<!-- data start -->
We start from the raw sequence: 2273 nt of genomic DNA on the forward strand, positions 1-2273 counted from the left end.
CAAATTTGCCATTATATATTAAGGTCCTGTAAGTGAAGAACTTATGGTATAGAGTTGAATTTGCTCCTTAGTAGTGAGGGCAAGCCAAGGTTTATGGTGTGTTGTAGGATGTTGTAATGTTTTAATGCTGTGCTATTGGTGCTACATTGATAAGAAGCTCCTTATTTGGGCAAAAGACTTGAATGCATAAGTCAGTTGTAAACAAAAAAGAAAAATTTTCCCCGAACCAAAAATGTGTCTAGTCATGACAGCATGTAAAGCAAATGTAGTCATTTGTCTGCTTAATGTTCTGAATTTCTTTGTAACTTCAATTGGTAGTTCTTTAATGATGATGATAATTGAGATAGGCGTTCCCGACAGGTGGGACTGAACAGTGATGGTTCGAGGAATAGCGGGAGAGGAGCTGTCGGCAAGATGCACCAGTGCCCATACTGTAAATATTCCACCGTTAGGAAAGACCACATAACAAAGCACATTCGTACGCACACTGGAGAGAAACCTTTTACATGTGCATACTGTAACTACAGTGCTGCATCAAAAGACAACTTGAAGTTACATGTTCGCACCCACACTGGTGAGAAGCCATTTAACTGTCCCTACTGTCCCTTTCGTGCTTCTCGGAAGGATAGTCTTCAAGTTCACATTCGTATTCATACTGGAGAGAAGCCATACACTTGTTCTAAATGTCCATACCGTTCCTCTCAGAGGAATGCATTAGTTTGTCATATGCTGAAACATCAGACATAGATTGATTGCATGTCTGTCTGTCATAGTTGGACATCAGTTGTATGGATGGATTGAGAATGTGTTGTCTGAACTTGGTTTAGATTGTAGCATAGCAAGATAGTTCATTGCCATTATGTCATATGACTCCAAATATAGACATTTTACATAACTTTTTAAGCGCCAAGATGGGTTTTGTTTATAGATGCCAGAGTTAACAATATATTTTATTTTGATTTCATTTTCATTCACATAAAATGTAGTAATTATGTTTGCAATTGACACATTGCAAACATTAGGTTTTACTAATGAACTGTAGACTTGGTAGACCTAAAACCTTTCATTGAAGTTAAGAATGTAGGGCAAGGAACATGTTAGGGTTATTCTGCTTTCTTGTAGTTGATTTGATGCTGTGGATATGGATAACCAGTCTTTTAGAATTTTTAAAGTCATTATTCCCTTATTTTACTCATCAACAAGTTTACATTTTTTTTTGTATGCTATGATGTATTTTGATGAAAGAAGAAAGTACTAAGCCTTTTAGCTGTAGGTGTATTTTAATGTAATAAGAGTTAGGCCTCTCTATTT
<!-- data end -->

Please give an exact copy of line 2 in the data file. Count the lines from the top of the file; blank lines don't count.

CAAATTTGCCATTATATATTAAGGTCCTGTAAGTGAAGAACTTATGGTATAGAGTTGAATTTGCTCCTTAGTAGTGAGGGCAAGCCAAGGTTTATGGTGTGTTGTAGGATGTTGTAATGTTTTAATGCTGTGCTATTGGTGCTACATTGATAAGAAGCTCCTTATTTGGGCAAAAGACTTGAATGCATAAGTCAGTTGTAAACAAAAAAGAAAAATTTTCCCCGAACCAAAAATGTGTCTAGTCATGACAGCATGTAAAGCAAATGTAGTCATTTGTCTGCTTAATGTTCTGAATTTCTTTGTAACTTCAATTGGTAGTTCTTTAATGATGATGATAATTGAGATAGGCGTTCCCGACAGGTGGGACTGAACAGTGATGGTTCGAGGAATAGCGGGAGAGGAGCTGTCGGCAAGATGCACCAGTGCCCATACTGTAAATATTCCACCGTTAGGAAAGACCACATAACAAAGCACATTCGTACGCACACTGGAGAGAAACCTTTTACATGTGCATACTGTAACTACAGTGCTGCATCAAAAGACAACTTGAAGTTACATGTTCGCACCCACACTGGTGAGAAGCCATTTAACTGTCCCTACTGTCCCTTTCGTGCTTCTCGGAAGGATAGTCTTCAAGTTCACATTCGTATTCATACTGGAGAGAAGCCATACACTTGTTCTAAATGTCCATACCGTTCCTCTCAGAGGAATGCATTAGTTTGTCATATGCTGAAACATCAGACATAGATTGATTGCATGTCTGTCTGTCATAGTTGGACATCAGTTGTATGGATGGATTGAGAATGTGTTGTCTGAACTTGGTTTAGATTGTAGCATAGCAAGATAGTTCATTGCCATTATGTCATATGACTCCAAATATAGACATTTTACATAACTTTTTAAGCGCCAAGATGGGTTTTGTTTATAGATGCCAGAGTTAACAATATATTTTATTTTGATTTCATTTTCATTCACATAAAATGTAGTAATTATGTTTGCAATTGACACATTGCAAACATTAGGTTTTACTAATGAACTGTAGACTTGGTAGACCTAAAACCTTTCATTGAAGTTAAGAATGTAGGGCAAGGAACATGTTAGGGTTATTCTGCTTTCTTGTAGTTGATTTGATGCTGTGGATATGGATAACCAGTCTTTTAGAATTTTTAAAGTCATTATTCCCTTATTTTACTCATCAACAAGTTTACATTTTTTTTTGTATGCTATGATGTATTTTGATGAAAGAAGAAAGTACTAAGCCTTTTAGCTGTAGGTGTATTTTAATGTAATAAGAGTTAGGCCTCTCTATTT